As reported by the Dispatch last week, Columbus City Schools has unveiled plans to expand selective admission among its magnet schools next year. This is a positive step in an often criticized district—an effort that should be applauded and helped to grow.
Twenty-five years of school choice in Ohio have largely laid to rest the archaic notion that a home address will determine what schools children will attend from Kindergarten through high school. Interdistrict open enrollment, charter schools, private school scholarships, home schooling, virtual schooling, and independent STEM schools render district boundaries all but irrelevant to parents who are able to navigate these options. Even within districts, specialized schools, programs that look like schools, and lottery-based magnet schools have proliferated, further eroding address-based school assignments and rigid feeder patterns. This is all for the good.
A lesser-known addendum to that list is selective admission, whereby certain schools are allowed to prioritize a percentage of their seats for students who meet particular criteria. Ohio has allowed selective admission—with some important caveats—since 1990, and Columbus City Schools was the first district in the state to make use of this option. Today, five of the district’s magnet schools include a selective admission component: Two are general education and three are arts-focused. All five prioritize 20 percent of their seats for students with strong academic and disciplinary records; the arts schools also require auditions in one or more art forms. If there are more applicants than spots, a lottery is held. The Dispatch story highlighted the waiting lists at all five schools as applicants outnumber available seats—a sure sign of parental interest.
The newly proposed sixth school to adopt this pattern is Columbus Africentric School, a longstanding specialized K-12 school with an immersive focus on African and African-American history and culture. Africentric has recently relocated to a crown jewel of a new facility, and the district is proudly promoting it. Its history of athletic success has traditionally been a big draw, and the school board seems to feel that having a selective concentration of students with excellent academics and good behavior would be another selling point. Thus the district petitioned the State Board of Education to approve it starting next year.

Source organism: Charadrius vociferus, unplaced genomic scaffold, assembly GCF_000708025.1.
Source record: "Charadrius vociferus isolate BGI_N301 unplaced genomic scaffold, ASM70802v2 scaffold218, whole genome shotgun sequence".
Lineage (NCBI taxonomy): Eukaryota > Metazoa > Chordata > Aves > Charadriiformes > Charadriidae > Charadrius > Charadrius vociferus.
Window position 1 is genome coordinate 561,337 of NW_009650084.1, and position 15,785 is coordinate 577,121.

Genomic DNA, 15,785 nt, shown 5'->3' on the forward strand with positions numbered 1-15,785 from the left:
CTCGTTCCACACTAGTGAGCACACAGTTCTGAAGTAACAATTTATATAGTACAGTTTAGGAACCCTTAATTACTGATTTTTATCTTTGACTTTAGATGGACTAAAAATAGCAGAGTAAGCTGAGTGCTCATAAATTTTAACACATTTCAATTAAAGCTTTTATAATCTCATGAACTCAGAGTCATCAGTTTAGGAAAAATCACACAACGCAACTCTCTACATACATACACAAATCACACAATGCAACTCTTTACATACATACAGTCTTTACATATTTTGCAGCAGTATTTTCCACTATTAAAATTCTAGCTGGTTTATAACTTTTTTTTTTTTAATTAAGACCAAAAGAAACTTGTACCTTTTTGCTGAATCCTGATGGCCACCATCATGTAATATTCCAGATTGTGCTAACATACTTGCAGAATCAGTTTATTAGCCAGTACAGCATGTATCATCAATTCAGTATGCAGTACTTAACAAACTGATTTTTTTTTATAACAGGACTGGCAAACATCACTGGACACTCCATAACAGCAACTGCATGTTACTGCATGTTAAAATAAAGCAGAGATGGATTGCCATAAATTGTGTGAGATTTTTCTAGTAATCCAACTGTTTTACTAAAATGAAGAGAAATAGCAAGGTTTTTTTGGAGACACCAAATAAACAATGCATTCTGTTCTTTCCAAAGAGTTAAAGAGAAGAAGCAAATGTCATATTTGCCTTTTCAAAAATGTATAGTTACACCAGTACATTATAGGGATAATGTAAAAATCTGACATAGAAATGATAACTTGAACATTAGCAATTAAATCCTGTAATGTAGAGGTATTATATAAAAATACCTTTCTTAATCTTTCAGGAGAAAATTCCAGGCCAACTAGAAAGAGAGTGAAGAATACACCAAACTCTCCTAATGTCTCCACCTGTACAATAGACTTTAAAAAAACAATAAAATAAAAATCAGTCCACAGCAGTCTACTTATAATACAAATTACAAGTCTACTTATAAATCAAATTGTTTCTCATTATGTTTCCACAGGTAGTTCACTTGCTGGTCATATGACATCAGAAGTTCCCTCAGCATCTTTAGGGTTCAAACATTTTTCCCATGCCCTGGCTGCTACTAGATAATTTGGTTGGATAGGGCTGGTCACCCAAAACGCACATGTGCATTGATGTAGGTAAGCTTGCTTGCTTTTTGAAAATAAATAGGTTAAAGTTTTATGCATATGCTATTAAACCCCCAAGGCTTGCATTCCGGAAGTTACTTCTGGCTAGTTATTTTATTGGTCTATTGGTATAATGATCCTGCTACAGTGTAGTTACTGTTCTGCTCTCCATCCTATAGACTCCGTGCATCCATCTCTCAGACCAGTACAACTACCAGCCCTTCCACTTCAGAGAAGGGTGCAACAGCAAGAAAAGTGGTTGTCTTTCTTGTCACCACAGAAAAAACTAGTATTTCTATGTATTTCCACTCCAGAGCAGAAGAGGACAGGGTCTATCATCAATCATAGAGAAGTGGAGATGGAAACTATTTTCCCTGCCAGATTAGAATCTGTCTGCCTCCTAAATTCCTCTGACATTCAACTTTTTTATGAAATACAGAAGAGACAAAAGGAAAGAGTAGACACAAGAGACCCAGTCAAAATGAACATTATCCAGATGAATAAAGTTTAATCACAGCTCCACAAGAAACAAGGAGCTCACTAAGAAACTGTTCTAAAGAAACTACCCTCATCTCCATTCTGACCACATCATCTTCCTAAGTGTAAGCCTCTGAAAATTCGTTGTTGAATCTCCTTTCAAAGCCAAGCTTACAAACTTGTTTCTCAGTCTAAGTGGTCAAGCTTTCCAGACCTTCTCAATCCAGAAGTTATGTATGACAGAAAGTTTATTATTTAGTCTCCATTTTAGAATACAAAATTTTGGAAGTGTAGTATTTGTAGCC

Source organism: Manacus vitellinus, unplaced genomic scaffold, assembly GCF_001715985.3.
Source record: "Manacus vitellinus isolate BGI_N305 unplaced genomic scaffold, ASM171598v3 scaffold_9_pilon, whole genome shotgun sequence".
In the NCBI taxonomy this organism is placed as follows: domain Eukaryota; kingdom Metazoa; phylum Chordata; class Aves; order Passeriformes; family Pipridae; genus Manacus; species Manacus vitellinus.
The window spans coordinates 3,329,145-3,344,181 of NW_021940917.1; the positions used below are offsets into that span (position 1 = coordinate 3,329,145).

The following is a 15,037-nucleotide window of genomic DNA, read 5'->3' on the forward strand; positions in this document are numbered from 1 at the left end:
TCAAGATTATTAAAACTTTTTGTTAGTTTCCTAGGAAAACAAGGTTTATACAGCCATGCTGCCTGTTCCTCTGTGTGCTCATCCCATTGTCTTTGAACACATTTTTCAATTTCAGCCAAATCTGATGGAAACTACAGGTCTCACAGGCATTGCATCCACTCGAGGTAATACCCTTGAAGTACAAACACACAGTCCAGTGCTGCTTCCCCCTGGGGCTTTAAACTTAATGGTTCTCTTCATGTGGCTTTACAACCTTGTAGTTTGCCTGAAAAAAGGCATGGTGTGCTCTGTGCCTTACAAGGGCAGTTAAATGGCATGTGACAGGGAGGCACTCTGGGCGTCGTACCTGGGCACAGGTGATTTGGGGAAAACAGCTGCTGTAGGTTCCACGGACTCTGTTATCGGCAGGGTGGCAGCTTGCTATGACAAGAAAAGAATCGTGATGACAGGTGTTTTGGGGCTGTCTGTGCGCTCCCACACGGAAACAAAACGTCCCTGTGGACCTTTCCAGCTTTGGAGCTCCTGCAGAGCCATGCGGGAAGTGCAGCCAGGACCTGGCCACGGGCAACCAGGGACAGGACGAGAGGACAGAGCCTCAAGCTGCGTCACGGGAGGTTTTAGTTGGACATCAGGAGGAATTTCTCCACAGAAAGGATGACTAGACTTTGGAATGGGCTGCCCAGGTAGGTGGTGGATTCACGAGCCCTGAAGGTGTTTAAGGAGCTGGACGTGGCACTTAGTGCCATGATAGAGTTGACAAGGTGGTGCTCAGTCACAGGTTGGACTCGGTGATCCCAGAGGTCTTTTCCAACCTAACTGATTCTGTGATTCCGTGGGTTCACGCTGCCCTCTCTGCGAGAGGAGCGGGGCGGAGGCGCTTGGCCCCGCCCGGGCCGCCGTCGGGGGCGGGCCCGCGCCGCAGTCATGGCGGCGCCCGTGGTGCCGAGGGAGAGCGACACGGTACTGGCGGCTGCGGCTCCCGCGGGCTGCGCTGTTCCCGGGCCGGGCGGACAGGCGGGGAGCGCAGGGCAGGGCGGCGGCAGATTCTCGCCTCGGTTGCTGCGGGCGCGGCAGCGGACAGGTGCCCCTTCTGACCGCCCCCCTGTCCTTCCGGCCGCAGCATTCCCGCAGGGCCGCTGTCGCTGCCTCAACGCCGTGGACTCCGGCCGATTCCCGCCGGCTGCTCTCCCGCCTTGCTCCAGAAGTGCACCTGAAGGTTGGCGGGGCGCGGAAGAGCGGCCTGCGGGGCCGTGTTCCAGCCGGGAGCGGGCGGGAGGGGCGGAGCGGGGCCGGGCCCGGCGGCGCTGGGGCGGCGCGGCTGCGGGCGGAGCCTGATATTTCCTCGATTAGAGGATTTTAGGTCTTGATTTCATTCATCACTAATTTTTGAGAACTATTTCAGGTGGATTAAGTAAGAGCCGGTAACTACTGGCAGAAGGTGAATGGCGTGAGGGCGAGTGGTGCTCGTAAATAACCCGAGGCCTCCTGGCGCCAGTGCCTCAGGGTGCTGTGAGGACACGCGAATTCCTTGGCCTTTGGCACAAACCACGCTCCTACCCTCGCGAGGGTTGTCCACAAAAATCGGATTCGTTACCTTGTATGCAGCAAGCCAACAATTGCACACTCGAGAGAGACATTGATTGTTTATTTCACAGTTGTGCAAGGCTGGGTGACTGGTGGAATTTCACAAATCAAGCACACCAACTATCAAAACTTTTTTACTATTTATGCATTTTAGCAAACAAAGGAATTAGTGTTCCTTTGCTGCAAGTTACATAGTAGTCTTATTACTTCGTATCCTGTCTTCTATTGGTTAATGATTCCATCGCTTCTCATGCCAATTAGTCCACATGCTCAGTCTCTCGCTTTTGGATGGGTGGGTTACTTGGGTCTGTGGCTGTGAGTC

Of course the request should be approved. But why should Columbus (or any district) even have to ask for permission from the state to make this kind of change? Efforts such as this should be a matter of local control, not a state-level decision.
In 1990, concerns about exclusion are what drove Ohio to put this sort of restriction on where and how selective admission could be implemented. The landscape is very different today, however, as more parents demand more and better schooling options for their daughters and sons. In light of this reality, increasing intra-district choice is smart policy. It allows districts to innovate, to create the schools that parents want, and to compete with other schools of choice. It is another break in the "zip code is destiny" approach of yesteryear, an approach that limits kids’ options rather than expanding them. The sooner that approach goes away, the better for Ohio’s children.
Districts shouldn’t have to beg the state for flexibility around admissions policies. Columbus’s initial plan to practice selective admission for 35 percent of the seats in Africentric was reduced by the state to conform to an arbitrary 20-percent limit before the final request was submitted. Who knows better what district parents want and what district schools can accommodate? If that many parents of students with high academics and low discipline want in to Africentric, they should be allowed to do so. Who knows what greater success the five original schools could have achieved had they not been so limited? The existing waiting lists in those schools likely point to the answer.
To be clear, none of these schools are stellar academic performers, and the selectivity being applied is not particularly rigorous. These are not—and should not be confused with—“exam schools” in any way. What they are are better-than-average urban district schools that have drawn plenty of interest from parents and students, most likely because of their alternative focus, boundary-busting admissions, and selective admissions policies (however small that population is). That alone is good news for Columbus and an indication that a new focus on quality could emerge from the status quo. Parents are interested, the school board is all in, and the potential benefits are there. So the state should get out of the way and let the good work proceed.